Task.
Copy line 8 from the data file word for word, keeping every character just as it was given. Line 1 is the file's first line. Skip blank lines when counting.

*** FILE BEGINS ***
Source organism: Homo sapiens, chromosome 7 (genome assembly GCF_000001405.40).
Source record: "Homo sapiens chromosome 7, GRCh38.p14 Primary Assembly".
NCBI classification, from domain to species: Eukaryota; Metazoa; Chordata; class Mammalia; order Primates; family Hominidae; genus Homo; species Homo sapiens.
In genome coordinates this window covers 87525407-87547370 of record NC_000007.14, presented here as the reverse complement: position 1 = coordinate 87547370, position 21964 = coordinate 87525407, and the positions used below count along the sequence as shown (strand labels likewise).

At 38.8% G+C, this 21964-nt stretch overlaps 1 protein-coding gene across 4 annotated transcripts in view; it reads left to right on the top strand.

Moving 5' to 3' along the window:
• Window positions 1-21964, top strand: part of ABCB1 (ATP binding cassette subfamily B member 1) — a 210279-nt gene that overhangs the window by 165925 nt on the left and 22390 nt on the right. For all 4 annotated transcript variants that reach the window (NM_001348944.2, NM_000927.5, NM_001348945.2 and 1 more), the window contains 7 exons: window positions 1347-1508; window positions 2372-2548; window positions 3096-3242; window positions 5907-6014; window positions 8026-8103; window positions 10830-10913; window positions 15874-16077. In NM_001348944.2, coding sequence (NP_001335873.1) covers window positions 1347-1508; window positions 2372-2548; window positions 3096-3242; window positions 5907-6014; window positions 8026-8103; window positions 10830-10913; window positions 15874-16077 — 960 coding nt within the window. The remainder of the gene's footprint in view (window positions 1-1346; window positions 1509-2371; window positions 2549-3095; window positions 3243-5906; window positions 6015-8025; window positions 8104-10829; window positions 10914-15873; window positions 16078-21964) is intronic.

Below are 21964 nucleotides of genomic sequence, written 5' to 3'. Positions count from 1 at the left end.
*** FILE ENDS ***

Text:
Below are 21964 nucleotides of genomic sequence, written 5' to 3'. Positions count from 1 at the left end.